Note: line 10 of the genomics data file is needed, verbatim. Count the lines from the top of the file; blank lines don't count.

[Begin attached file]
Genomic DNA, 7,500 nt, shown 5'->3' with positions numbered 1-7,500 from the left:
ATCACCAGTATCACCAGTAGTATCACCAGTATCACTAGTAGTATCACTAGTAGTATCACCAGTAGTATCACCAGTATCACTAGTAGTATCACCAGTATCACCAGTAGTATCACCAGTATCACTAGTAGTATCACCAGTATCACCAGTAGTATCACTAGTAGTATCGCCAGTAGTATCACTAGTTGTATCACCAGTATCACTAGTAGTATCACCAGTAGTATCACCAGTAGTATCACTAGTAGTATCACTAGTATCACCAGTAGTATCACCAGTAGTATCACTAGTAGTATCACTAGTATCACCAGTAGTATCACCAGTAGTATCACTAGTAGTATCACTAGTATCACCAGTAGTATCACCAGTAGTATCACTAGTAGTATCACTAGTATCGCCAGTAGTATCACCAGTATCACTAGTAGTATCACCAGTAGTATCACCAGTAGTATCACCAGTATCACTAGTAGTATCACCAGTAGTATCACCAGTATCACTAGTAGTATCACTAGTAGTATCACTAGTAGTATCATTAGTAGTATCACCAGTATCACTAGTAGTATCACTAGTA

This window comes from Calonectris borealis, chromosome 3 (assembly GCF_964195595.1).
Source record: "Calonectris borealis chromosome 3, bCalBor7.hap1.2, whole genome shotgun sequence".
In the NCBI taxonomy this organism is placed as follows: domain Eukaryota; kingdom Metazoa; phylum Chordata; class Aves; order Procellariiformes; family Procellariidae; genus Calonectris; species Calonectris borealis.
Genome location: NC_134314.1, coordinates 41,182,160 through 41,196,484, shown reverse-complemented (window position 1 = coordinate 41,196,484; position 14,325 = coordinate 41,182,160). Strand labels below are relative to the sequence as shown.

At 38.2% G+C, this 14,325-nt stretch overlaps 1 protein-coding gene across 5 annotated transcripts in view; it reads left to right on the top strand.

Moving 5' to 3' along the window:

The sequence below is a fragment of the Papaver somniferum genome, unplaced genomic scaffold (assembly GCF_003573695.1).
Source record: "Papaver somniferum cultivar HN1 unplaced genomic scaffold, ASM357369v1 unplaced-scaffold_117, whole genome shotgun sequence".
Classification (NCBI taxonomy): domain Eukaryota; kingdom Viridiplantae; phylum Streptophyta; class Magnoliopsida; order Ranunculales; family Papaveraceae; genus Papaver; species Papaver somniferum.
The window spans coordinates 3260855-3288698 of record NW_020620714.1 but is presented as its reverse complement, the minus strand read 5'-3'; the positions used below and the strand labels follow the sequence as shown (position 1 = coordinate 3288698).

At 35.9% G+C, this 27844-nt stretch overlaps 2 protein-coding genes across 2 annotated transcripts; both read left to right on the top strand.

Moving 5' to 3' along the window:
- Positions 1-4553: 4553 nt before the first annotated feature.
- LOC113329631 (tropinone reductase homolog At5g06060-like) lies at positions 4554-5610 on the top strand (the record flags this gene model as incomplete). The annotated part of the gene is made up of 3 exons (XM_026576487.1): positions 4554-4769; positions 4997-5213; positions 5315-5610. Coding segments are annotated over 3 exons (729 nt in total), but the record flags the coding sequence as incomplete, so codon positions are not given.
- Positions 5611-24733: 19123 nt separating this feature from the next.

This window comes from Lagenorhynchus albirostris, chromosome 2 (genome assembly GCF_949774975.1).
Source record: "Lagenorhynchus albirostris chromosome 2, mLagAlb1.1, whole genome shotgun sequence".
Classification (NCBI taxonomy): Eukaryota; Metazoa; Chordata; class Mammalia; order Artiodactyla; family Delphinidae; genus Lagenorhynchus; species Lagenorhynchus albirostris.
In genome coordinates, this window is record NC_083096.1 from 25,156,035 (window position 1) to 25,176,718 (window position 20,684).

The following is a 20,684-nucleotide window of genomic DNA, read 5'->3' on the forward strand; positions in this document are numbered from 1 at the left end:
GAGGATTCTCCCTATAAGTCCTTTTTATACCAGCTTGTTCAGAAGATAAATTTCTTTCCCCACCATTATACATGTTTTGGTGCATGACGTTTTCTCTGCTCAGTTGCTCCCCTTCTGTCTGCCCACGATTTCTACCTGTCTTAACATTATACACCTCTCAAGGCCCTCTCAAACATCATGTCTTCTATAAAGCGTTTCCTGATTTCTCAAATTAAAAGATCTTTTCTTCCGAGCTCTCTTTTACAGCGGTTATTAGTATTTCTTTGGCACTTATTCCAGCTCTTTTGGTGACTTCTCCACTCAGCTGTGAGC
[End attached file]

Source record: "Papaver somniferum cultivar HN1 unplaced genomic scaffold, ASM357369v1 unplaced-scaffold_117, whole genome shotgun sequence".